Merry Christmas and welcome to my 2017 year in review. Or my preview of 2018.
I haven't decided yet.
I just know I've been dreading writing this. As usual I've been so overwhelmed by the volume of events that I can't bear to look back. When I do, it always ends up in the tune of Billy Joel's We Didn't Start the Fire.
"US turmoil, a2 Milk, MMP, Fletcher tumbles, Bitcoin bubble, new PM, Xero exits, market grumbles."
Horrible. Sorry if you have that stuck in your head now.
Just be thankful I didn't follow up my original idea of summarising Treasury forecasts to the tune of Snoopy's Christmas.
Okay, that's it for 2017. I'm looking forward.
Quantum physicist Niels Bohr said: "Predictions are difficult, especially about the future."
I agree. Successful predictions are usually so obvious they are pointless or so specific they are bound to be wrong - unless you make hundreds of them and then ignore the failures.
• I predict Donald Trump will tweet something stupid about North Korea in 2018.
• I predict bitcoin will crash.
• I predict the share market will hit new highs.
• I predict the housing market will keep drifting down but will not crash.
Don't ask for your money back. I don't know anything for sure.
I'm not a fan of predictions but I don't mind forecasts.
Like meteorologists, economists keep their forecasts live and constantly open to revision.
They usually offer up three scenarios - best case, worst case and a middling case.
In other words they hedge their bets, playing the optimist, pessimist and realist.
So, let's look at those predictions again. I hope the bitcoin bubble bursts sooner rather than later.
If it keeps growing at the rate it has in the past year it will get big enough to take the rest of the market down.
The digital currency rose almost 2000 per cent this year to give it a market capitalisation of nearly US$300 billion.
That's too small to worry the global economy. But if it repeats the performance next year it would have a market capitalisation of almost US$6 trillion. That can't happen. Surely.
The risk is that the longer it runs the more it draws in the real economy through leveraged investors and secondary markets.
In places like South Korea and Japan, it's really gone mainstream. A crash that rattled those economies could be enough to send economic shockwaves our way.
A more boring but preferable scenario is that it suffers a correction and the investment hype is diffused to the myriad rival digital currencies. Then the whole blockchain thing just simmers away threatening to change the world of finance but not doing a whole lot in the real world for the next year or so.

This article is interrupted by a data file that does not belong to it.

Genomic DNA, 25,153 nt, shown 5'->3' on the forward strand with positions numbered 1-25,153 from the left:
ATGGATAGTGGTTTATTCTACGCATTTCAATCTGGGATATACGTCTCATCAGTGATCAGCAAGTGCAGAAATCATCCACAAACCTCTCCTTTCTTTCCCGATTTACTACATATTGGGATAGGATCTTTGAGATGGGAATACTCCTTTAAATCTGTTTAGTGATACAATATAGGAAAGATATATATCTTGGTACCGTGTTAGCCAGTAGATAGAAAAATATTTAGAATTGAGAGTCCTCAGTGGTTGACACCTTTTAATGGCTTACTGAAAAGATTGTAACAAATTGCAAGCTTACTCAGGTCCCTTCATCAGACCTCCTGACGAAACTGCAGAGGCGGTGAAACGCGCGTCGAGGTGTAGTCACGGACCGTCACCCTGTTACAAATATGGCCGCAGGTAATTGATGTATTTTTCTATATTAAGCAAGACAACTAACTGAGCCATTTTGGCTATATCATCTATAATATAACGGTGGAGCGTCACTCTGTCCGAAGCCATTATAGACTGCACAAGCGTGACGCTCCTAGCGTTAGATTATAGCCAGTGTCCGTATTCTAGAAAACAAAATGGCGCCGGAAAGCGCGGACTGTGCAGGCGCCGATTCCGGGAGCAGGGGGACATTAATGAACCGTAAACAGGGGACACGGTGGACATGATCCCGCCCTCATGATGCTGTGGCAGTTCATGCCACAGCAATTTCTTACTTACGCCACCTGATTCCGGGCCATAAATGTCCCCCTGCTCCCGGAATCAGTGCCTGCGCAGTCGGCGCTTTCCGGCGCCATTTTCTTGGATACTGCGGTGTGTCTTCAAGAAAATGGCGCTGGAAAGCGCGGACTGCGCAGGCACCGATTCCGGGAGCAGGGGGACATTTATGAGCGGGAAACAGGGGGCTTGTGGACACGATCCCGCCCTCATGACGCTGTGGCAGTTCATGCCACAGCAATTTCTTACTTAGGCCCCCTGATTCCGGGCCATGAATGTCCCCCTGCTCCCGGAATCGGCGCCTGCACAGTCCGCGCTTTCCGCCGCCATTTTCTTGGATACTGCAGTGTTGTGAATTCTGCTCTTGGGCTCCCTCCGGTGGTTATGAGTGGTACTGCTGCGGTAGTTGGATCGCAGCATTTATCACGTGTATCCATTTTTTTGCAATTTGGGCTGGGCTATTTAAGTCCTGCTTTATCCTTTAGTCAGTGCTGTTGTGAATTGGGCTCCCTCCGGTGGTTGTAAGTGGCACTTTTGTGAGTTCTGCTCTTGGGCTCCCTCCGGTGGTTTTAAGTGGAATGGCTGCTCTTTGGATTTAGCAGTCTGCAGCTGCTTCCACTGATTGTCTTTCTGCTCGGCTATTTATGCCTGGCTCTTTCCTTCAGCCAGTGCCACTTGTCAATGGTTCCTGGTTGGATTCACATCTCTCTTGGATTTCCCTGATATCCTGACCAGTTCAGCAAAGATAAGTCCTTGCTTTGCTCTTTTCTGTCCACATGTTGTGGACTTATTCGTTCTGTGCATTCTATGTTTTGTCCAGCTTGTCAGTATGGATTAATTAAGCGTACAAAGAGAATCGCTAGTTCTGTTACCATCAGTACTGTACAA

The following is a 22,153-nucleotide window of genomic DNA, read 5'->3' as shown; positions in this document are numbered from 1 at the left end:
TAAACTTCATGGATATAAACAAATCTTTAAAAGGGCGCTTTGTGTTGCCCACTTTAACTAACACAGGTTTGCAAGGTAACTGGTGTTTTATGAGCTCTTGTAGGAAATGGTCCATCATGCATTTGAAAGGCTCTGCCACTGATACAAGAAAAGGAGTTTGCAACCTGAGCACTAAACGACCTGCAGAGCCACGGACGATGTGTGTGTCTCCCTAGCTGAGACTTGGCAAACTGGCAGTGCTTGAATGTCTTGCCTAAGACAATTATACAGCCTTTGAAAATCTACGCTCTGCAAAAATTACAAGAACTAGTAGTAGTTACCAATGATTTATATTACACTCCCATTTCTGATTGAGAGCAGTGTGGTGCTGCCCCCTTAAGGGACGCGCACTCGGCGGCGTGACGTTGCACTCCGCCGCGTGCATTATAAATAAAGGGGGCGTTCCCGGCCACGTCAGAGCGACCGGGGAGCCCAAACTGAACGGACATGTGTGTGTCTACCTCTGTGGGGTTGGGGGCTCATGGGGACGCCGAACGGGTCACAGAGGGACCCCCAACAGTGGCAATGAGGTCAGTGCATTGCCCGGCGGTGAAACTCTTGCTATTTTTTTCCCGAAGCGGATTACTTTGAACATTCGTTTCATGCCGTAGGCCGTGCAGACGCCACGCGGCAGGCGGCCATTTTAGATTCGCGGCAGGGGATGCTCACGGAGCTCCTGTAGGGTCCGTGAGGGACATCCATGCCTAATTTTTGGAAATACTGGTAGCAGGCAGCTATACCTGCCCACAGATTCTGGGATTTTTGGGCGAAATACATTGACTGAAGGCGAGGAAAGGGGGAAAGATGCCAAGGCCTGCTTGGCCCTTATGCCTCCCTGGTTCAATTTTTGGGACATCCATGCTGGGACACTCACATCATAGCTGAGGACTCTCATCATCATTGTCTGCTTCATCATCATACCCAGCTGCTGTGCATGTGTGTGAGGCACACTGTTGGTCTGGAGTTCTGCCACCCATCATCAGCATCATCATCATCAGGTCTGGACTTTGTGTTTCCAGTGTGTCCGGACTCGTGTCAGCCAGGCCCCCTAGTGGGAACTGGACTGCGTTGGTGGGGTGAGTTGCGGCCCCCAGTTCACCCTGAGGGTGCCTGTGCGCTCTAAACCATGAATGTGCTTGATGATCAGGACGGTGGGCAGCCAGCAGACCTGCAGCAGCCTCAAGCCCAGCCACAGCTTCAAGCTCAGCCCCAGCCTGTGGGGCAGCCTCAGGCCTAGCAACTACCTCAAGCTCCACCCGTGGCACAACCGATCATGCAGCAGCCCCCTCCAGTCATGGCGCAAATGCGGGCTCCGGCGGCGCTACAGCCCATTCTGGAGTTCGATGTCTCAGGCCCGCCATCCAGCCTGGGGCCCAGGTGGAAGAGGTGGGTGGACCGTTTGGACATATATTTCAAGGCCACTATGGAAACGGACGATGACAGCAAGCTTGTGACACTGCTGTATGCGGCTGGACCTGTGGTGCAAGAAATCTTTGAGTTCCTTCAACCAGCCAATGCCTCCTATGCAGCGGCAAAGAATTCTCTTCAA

I'm more optimistic about the sharemarket. I think it could crash but I think it's more likely it won't.
Historically we're due a crash as we head into the ninth year of a bull run that began in 2009 after the GFC.
Fund managers are pinching themselves and struggling to see how they can repeat the kind of returns we've seen for the past few years.
But there are mitigating factors.
The US economy is still ramping up. It has taken a lot longer to get going than anyone expected and interest rates have stayed much lower.
This is also the case for Europe, Japan and Australia.
There are risks. The two big ones are Donald Trump and inflation.
Trump is not that unpredictable. He's going to keep sowing political chaos. Unless he actually starts a war he won't sink markets.
In fact he's taking credit for Wall Street records and is more likely to aim policy at pumping markets ever higher. That creates the risk of a more devastating crash at some point but probably not next year.
Inflation is the real key. It determines the value of things and dictates whether central banks will tighten or loosen the supply of money.
We know inflation has been missing in action since the GFC. Consumer goods get cheaper. Unemployment is under control but wages don't rise.
All the great economists of our age have turned their minds to the issue.
Is it gone for good? Have technology and new employment patterns changed the standard economic model?
Or is this just a long cycle? Will inflation roar back in 2018 as the global economy starts humming, sending interest rates soaring and knocking equity markets for six?
I don't know. I hope we see a steady return of wage inflation (economist speak for: I hope I get a pay rise).
Inflation will also determine the fate of the housing market.
While interest rates are low and the economy stable, the market won't crash.
That said, we did see house prices peak in 2017 and with immigration falling and building ramping up, they seem likely to drift back gently.
I think 2018 might be alright.
I predict that we'll still be waiting for robots to take our jobs this time next year. And as long as Trump doesn't nuke anything, the world will muddle through.
It's not certainly not worth worrying too much.
The future always looks better in hindsight. Do you remember all those scary outlook articles from years gone by?
No? Me neither.